Over the last few years, plant-based substitutes have become increasingly popular.
The Food Matters Live podcast has featured many episodes on what needs to be considered when creating plant-based alternatives. We take a look at the burger picture.
Innovations in taste and texture for meat alternatives look to encourage consumers to try new products
Eating is probably the most multi-sensory experience that we have. It involves all of our senses, and we are influenced by how food looks and how it tastes, whilst smell is essential for our appreciation of flavour. We also need our senses of sound and touch to appreciate the texture of food.
The challenge for meat substitutes often arises when they promise to offer a similar experience to eating a meat counterpart. If a product is being advertised as tasting just like meat, or the packaging tells us that it’s going to have a certain flavour or texture, then that sets up an expectation in the consumers mind against which they subconsciously judge their sensory experience. So if those expected and real experiences are incongruent, then the overall experience is actually a negative one. As that element of surprise is not positive.
Speakers Tracey Sanderson, Managing Director at Sensory Dimensions, Angela Whitney, Area Manager at Barentz, and Mariano Vasconcellos, Technical Director of Food at Barentz delve into how brands can improve the texture and taste of their products.
Plant-based eating could be a two-pronged solution to the global health and sustainability crisis
The food that we produce and consume contributes 20 – 30% of global greenhouse gas emissions. It’s a significant driver of global biodiversity loss. Agriculture in all its forms uses about 70% of all freshwater that we extract. There are 820 million hungry people around the world, one billion who don’t have enough micronutrients, and a further one billion people who are overweight. It means confronting a twin crisis, both planetary and human.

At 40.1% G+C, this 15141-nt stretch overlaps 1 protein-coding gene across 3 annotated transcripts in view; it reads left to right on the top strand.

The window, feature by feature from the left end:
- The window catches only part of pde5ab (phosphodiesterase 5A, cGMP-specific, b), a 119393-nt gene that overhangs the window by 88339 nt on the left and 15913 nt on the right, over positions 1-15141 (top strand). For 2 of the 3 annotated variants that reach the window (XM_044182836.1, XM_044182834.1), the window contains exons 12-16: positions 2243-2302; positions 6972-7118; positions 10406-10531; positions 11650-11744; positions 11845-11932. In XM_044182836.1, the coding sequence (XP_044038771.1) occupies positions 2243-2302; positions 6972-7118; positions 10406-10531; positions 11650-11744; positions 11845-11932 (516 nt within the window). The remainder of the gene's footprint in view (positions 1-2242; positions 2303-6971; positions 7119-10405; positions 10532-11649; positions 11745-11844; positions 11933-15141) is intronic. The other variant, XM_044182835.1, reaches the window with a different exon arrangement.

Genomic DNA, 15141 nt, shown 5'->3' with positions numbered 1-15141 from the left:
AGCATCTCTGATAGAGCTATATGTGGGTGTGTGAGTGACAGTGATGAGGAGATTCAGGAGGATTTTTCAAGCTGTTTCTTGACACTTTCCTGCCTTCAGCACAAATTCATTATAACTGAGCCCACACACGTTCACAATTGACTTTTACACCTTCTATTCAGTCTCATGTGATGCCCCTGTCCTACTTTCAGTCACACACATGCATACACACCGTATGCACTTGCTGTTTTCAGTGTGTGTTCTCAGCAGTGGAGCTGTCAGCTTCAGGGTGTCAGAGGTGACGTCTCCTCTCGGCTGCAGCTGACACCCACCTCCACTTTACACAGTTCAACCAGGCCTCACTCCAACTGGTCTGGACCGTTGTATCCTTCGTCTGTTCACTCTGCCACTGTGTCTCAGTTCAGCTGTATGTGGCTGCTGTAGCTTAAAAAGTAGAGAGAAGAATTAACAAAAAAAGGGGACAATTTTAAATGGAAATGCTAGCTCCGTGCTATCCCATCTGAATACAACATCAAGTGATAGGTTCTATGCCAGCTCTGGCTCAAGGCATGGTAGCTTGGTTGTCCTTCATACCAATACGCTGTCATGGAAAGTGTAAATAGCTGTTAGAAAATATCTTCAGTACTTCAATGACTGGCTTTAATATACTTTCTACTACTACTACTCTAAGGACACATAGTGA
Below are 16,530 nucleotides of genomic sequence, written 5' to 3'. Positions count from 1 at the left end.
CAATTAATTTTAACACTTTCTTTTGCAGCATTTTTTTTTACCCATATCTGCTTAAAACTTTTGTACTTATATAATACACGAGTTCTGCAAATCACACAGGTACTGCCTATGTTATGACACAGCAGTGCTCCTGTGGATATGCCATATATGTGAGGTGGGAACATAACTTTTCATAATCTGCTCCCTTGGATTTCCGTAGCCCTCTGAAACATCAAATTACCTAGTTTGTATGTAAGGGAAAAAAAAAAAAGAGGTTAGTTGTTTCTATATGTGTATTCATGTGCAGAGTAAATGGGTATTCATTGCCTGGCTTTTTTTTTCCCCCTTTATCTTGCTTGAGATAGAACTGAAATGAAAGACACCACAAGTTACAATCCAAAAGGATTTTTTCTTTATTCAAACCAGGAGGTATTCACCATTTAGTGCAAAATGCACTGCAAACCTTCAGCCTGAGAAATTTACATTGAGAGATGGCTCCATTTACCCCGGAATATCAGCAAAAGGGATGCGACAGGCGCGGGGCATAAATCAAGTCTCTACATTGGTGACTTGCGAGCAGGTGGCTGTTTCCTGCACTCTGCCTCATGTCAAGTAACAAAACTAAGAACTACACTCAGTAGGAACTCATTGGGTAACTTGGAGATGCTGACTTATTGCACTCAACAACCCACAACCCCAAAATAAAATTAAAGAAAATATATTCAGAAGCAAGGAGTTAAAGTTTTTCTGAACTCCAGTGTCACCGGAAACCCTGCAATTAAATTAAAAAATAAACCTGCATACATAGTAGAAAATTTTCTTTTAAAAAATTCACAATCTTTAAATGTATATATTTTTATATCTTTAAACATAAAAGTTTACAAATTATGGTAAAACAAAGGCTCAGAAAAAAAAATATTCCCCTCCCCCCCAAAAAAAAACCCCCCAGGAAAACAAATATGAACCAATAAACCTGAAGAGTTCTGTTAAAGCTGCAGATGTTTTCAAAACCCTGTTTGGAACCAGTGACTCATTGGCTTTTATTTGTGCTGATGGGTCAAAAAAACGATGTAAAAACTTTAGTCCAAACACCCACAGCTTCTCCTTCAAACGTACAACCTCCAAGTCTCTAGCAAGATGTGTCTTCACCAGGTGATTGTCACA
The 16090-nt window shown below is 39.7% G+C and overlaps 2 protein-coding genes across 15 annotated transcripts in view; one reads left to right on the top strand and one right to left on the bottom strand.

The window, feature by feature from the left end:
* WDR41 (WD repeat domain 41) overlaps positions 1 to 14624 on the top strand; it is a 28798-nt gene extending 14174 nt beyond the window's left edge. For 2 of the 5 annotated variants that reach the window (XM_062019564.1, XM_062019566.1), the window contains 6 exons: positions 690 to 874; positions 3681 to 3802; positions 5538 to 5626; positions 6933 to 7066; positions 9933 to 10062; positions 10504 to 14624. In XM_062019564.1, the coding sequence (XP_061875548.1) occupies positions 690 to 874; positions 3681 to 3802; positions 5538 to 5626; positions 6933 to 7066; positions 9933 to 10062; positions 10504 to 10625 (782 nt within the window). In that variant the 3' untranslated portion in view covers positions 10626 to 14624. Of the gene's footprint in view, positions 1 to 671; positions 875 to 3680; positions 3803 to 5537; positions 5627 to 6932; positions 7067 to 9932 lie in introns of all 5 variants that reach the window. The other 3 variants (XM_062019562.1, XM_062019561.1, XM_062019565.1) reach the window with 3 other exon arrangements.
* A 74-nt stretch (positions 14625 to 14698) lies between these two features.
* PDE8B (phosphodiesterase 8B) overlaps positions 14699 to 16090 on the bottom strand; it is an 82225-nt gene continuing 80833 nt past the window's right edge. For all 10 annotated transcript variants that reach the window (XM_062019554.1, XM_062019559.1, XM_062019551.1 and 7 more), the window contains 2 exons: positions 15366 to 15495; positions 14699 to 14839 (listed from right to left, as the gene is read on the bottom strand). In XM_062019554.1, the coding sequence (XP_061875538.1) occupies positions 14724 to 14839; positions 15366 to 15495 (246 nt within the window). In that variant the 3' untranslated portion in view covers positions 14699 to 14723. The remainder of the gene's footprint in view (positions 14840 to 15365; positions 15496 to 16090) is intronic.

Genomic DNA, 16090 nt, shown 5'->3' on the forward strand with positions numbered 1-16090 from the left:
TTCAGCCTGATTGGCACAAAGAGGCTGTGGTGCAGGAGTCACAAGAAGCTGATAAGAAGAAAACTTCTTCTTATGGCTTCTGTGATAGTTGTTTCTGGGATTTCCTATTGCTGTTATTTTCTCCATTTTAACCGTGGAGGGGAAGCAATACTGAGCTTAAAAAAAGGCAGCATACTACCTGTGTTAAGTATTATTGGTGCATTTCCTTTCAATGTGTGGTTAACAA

Eating more plants, reducing livestock product and consuming less but better meats is at the heart of meeting those challenges.
Speakers Morten Toft Bech the Founder of Meatless Company, Henrik Lund, CEO at Naturli, and Mark Driscoll, Director at Tasting the Future discuss the importance of new brands emerging into the space to create more variety for consumers, and what might still be blocking the way.
In order for plant-based alternatives to compete financially, we need to see mass production
Some of the challenges seen relate to things such as price point. A lot of this innovation costs a lot simply because it’s new and because it’s not yet gained mass production benefits, economies of scale and so on. And simply, it’s just not demanded at the scale we need to reduce its pricing.
At the same time, it will be more expensive because there is equal, if not more work that goes into replicating some of those alternatives as plant-based. So it is something that requires adoption and education from the brands’ point of view in order for that adoption to happen.
Listen to the trends of 2022 to hear speakers Rohini Alam the Global Brand Manager for Plant Based at Nestle Professional SBU and Philip Linardos the Co-founder and CEO of ShelfNow as they discuss everything from supermarket product placement to their surprises at the plant-based market.